Traditional Chinese Medicine (TCM)

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How can Traditional Chinese Medicine (TCM) help you?

Traditional Chinese Medicine (TCM) is based on diagnosing imbalances in your system. During a typical appointment, a TCM practitioner will assess your overall health by taking a health history, doing a tongue assessment, pulse assessment, and a physical exam. The exam would identify any Imbalances or qi blockages.

TCM is used to treat a variety of issues including:

  • Allergies
  • Anxiety
  • Arthritis (e.g. Rheumatoid Arthritis)
  • Back pain
  • Depression
  • Diabetes
  • Eczema, Hives, Acne, Psoriasis, and other Skin Conditions
  • Fertility
  • High Blood Pressure
  • Insomnia
  • Menopause Symptoms
  • Obesity
  • Parkinson’s Disease (The Yu Center)
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Traditional Chinese Medicine (TCM) is, at core, the balance of body, mind, and spirit. TCM is thousands of years old and has changed little over the centuries. Its basic concept is that a vital force of life, called Qi, surges through the body. Any imbalance to Qi can cause disease and illness. This imbalance is most commonly thought to be caused by an alteration in the opposite and complementary forces that make up the Qi. These are called yin and yang.

Ancient Chinese believed that humans are microcosms of the larger surrounding universe, and are interconnected with nature and subject to its forces. Balance between health and disease is a key concept. TCM treatment seeks to restore this balance through treatment specific to the individual. 

It is believed that to regain balance, you must achieve the balance between the internal body organs and the external elements of earth, fire, water, wood, and metal.

Treatment to regain balance may involve:

  • Acupuncture.
  • Moxibustion (the burning of herbal leaves on or near the body).
  • Cupping (the use of warmed glass jars to create suction on certain points of the body).
  • Massage.
  • Herbal Remedies.
  • Movement and Concentration Exercises (such as Tai Chi or Qi Gong). (Johns Hopkins Medicine)

Traditional Chinese medicine (TCM) offers a perspective on the nature of illness and health that is uniquely different from, and is complementary to, Western Medicine. 

In TCM, human beings are considered to be deeply connected with all the phenomena of nature; formed from, and nourished by nature’s essential elements, influenced by its rhythms, and subject to its laws of growth and change.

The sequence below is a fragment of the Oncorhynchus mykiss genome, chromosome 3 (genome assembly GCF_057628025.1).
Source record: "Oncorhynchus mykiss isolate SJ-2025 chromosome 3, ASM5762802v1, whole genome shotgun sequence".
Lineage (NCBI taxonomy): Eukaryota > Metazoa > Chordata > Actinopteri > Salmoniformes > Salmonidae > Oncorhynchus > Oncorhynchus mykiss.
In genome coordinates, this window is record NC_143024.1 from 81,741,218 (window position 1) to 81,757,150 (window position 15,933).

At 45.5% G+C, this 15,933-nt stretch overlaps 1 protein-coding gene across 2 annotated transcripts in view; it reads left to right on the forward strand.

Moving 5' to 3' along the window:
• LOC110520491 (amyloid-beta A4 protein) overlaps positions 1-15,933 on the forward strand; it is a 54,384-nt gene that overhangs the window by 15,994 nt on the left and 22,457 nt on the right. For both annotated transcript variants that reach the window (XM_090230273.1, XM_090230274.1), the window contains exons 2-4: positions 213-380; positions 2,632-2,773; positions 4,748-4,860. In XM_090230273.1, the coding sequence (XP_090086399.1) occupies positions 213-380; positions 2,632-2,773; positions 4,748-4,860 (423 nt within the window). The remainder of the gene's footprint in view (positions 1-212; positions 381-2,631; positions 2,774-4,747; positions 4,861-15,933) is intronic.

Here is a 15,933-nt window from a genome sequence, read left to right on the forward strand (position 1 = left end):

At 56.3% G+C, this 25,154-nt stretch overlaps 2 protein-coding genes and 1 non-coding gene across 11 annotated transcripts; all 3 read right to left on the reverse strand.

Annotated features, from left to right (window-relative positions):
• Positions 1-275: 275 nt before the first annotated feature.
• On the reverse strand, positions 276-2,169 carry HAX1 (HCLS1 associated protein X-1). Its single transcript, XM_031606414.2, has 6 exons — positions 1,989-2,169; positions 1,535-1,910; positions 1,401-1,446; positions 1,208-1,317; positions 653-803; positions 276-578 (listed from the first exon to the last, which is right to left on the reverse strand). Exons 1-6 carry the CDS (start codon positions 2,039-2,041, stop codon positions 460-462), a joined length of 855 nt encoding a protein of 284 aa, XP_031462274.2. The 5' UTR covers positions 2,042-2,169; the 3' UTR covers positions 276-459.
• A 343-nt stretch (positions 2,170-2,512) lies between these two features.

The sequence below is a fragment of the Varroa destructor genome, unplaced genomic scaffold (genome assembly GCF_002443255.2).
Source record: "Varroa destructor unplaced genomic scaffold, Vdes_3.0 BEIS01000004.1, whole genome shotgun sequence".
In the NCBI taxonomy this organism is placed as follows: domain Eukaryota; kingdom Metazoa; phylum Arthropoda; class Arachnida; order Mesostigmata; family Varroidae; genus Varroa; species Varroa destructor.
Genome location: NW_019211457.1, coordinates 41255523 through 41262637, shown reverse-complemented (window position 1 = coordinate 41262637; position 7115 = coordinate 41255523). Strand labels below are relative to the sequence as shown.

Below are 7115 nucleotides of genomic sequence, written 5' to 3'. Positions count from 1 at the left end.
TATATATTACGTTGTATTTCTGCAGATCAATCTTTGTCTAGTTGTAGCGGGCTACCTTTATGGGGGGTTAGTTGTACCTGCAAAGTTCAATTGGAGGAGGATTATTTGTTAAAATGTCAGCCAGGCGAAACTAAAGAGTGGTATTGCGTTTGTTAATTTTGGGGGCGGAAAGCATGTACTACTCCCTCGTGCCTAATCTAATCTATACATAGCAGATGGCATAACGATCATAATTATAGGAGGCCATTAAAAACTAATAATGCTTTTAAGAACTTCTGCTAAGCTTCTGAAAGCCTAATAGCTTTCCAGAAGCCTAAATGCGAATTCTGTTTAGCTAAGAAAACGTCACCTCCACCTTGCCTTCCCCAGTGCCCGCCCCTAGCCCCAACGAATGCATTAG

Health can be defined as a harmonious relationship between one’s own internal condition and one’s external environment; there must be a balance between one’s body/mind/spirit and one’’ relationship with nature. (The College of Traditional Chinese Medicine Practitioners and Acupuncturists of Newfoundland & Labrador)

Traditional Chinese Medicine (TCM) is a system of medicine partly based on the idea that an energy, called qi (pronounced “chee”), flows along pathways—called meridians—in the body. In this belief, if the flow of qi along these meridians is blocked or unbalanced, illness can occur. 

In China, doctors have practiced Traditional Chinese Medicine for thousands of years, and it is continuing to gain popularity in many Western countries. Causes of qi imbalance are thought to involve:

  • External forces, such as wind, cold, or heat.
  • Internal forces, such as emotions of joy, anger, or fear.
  • Lifestyle factors, such as poor diet, too little sleep, or too much alcohol.

Another important concept in Traditional Chinese Medicine is the concept of yin and yang. In this approach, all things, including the body, are composed of opposing forces called yin and yang. Health is said to depend on the balance of these forces. Traditional Chinese Medicine focuses on maintaining the yin-yang balance to maintain health and prevent illness. Traditional Chinese Medicine doctors look at the balance of body, mind, and spirit to determine how to restore qi, the yin-yang balance, and good health.

Some people use traditional Chinese medicine to treat problems such as asthma, allergies, and infertility. Traditional Chinese medicine doctors may use several types of treatment to restore qi balance.

Traditional Chinese Medicine therapies include:

  • Acupuncture, which uses thin metal needles placed along the body’s meridians.
  • Acupressure, which uses the hands or fingers to apply direct pressure to points along the body’s meridians.
  • Chinese herbs, combinations of herbs, roots, powders, or animal substances to help restore balance in the body.
  • Cupping, which uses warm air in glass jars to create suction placed on areas of the body to help stimulate qi.
  • Diet. Yin and yang foods can help restore the yin-yang balance in the body.
  • Massage (Tui Na) on specific areas of the body or along the body’s meridians.
  • Moxibustion, which uses small amounts of heated plant fiber (moxa, or Chinese mugwort) on specific areas of the body.
  • Qi Gong, which uses movement, breathing techniques, and meditation.

Explore the Research

We believe you should have access to high-quality research to help you make informed health decisions. Below are four trusted databases you can use as tools to expand your healthcare knowledge.